Then we preview the audio (including music now) and go back to the Gain filters. We adjust them (speech and music) to try to get the short-term loudness on the meter close to the -13 LUFS spec while also being balanced well to each other. Short-term loudness held to spec over time will cause the integrated loudness to be the same number. But short-term loudness provides much faster feedback on the scope about how close you’re getting to spec. Still keep an eye on the integrated level, though.
The filters listed so far go on individual clips or, more ideally, an entire track head. They are rather robust as general purpose settings, but will of course require tweaks for your exact environment. Be aware that you can only raise the Gain so far in this configuration because the Compressor will start squashing whatever extra gain you try to push. If you want a squashed sound, great. But if what you’re really wanting is more volume that pushes the edge of distortion, then increase the Compressor’s makeup gain instead of the first Gain/Volume filter.
Lastly, we apply a Limiter filter to the master track in an attempt to keep true peaks below -1 dB. To achieve this in reality, the amount needs to be -1.5 or -2.0 to allow for slight overages since the limiter is measuring sampled peaks rather than true reconstructed peaks.
Extra tip: When people mix speech tracks with music tracks, they often create a “swell” in the human voice range of the spectrum because all tracks are contributing to that range (music has sounds in the speech range too). This hot spot in the spectrum is bad news because normalizing the finished audio will cause the speech range to top out before the rest of the spectrum can top out, meaning your bass guitars and high-frequency sound effects will sound unnaturally quiet compared to the doubled-up speech range. This spectrum imbalance makes it harder to “sound loud” even though you’re punching at -13 LUFS. The solution is to create a hole in the music tracks so that music and speech don’t combine to make that part of the spectrum sound twice as loud as it should be.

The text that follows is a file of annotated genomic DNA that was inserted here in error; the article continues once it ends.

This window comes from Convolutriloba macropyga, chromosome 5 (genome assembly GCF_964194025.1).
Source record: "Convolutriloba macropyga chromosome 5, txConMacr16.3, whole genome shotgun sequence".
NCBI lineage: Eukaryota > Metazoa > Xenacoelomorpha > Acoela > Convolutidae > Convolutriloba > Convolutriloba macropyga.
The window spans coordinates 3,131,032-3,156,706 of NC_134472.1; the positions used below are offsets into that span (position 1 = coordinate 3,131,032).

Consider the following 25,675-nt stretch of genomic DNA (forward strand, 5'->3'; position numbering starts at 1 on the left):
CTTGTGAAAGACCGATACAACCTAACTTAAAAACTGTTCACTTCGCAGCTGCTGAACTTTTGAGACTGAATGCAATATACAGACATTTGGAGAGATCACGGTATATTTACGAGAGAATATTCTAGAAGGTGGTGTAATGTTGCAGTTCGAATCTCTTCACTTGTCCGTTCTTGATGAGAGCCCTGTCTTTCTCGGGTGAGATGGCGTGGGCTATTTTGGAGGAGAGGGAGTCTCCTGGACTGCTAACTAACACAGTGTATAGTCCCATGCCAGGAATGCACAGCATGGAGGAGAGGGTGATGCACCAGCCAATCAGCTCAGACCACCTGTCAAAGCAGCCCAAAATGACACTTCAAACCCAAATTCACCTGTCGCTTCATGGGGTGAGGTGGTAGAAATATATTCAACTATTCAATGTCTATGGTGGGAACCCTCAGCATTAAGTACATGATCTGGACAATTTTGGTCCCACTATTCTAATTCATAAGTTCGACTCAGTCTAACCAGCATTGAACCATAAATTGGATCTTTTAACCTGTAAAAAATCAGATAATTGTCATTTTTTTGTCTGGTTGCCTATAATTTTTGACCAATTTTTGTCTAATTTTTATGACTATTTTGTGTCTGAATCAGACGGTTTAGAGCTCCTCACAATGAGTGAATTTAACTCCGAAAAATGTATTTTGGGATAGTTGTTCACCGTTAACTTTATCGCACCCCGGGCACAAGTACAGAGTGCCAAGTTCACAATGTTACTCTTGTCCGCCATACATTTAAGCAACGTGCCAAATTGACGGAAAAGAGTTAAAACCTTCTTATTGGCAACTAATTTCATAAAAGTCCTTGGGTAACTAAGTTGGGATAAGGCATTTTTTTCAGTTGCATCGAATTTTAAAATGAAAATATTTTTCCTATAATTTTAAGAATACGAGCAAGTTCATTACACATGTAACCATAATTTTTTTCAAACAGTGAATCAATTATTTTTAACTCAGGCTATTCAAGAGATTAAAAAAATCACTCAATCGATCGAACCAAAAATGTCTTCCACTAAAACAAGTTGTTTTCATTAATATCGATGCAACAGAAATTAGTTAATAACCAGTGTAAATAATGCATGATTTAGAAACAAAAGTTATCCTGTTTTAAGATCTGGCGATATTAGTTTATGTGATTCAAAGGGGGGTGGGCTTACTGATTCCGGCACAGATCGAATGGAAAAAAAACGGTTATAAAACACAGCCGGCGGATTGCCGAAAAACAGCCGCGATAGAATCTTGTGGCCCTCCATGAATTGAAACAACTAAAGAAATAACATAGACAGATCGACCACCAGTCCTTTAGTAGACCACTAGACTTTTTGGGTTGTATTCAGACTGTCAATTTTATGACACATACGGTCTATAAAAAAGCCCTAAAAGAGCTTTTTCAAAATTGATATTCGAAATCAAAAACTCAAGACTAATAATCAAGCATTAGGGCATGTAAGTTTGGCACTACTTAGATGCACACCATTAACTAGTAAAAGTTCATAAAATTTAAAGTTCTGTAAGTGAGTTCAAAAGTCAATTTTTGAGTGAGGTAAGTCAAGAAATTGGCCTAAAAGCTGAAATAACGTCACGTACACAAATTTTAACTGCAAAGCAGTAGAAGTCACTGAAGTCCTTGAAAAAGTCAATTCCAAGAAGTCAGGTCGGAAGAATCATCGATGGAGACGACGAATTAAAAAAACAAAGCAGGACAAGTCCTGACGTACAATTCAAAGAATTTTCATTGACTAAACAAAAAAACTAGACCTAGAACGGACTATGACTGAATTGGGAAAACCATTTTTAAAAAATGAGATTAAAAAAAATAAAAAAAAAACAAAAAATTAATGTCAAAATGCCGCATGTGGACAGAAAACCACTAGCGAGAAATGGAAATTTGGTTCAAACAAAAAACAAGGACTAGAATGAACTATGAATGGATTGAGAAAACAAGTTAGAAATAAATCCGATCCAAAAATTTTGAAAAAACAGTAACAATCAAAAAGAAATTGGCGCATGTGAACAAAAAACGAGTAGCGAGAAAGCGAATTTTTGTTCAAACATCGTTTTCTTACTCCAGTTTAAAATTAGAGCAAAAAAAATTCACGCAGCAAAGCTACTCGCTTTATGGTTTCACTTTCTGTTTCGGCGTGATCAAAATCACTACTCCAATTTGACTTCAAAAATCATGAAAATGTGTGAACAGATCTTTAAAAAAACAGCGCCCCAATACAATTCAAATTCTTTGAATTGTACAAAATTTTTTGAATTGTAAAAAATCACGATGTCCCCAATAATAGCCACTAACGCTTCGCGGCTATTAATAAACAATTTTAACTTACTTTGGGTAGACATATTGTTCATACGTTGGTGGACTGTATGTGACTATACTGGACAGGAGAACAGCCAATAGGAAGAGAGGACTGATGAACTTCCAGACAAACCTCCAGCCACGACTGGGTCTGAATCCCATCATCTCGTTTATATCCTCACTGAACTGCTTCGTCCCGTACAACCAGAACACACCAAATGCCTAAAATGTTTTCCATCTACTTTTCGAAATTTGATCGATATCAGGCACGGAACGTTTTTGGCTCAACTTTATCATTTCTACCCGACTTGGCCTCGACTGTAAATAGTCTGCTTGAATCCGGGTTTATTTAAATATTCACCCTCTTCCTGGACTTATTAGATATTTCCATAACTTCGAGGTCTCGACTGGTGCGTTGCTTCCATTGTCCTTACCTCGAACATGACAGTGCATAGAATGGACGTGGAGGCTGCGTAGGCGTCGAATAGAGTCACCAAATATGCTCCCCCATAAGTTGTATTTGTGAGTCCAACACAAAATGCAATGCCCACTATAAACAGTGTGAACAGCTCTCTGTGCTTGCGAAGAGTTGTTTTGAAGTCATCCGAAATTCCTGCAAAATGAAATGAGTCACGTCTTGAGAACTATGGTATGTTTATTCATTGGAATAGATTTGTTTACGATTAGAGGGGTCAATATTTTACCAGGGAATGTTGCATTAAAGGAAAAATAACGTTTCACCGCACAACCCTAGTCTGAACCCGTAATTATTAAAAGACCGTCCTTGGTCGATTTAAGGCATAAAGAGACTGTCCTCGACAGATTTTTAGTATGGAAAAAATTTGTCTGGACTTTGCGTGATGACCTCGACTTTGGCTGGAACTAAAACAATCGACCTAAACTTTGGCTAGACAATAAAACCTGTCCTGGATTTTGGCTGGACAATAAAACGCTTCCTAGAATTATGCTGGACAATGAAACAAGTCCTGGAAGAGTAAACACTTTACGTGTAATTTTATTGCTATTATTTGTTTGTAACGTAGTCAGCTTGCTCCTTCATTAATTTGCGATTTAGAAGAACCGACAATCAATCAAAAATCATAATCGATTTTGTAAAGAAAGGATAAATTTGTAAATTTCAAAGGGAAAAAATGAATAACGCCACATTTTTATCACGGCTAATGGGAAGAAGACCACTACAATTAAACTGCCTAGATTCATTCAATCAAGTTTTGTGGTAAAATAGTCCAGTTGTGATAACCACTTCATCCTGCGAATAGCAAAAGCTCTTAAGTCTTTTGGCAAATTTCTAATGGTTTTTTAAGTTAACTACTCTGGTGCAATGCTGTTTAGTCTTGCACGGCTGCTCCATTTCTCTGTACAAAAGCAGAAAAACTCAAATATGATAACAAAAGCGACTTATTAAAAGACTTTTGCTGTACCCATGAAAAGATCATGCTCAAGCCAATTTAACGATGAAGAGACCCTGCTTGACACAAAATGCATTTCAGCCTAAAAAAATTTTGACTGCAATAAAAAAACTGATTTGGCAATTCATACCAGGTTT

To do this with Shotcut filters, mute everything except your speech track, then play it back while watching the Spectrum Analyzer scope in Shotcut. Notice which bar in the graph is consistently taller than the rest. (Widen the window dock so you can see every label on the graph.) For my wife’s voice, she usually talks at 500 Hz. Next, we go to the music tracks and add a Notch filter with a center frequency of 500 Hz (or whatever your fundamental speech frequency is) and a bandwidth of 150 Hz. This reduces the volume of the music in the frequency range that your voice is talking in, effectively creating a “hole” in the music for your speech track to fill. Now, when speech and music are summed together, you maintain an even frequency spectrum instead of doubling up in the speech range. This lets you raise the overall volume louder than you normally could, and most importantly, increases the intelligibility (clarity) of the speech because the music isn’t drowning out the speech anymore.
If anyone happens to visit my wife’s channel, could you leave a shout-out that Austin sent you so she knows I’m supporting her? Thanks! And yes, the video was mastered and uploaded in 4K as an H.264 CRF 16 file (Shotcut quality 68%) to get the higher bitrate from YouTube, but that’s a discussion for another thread.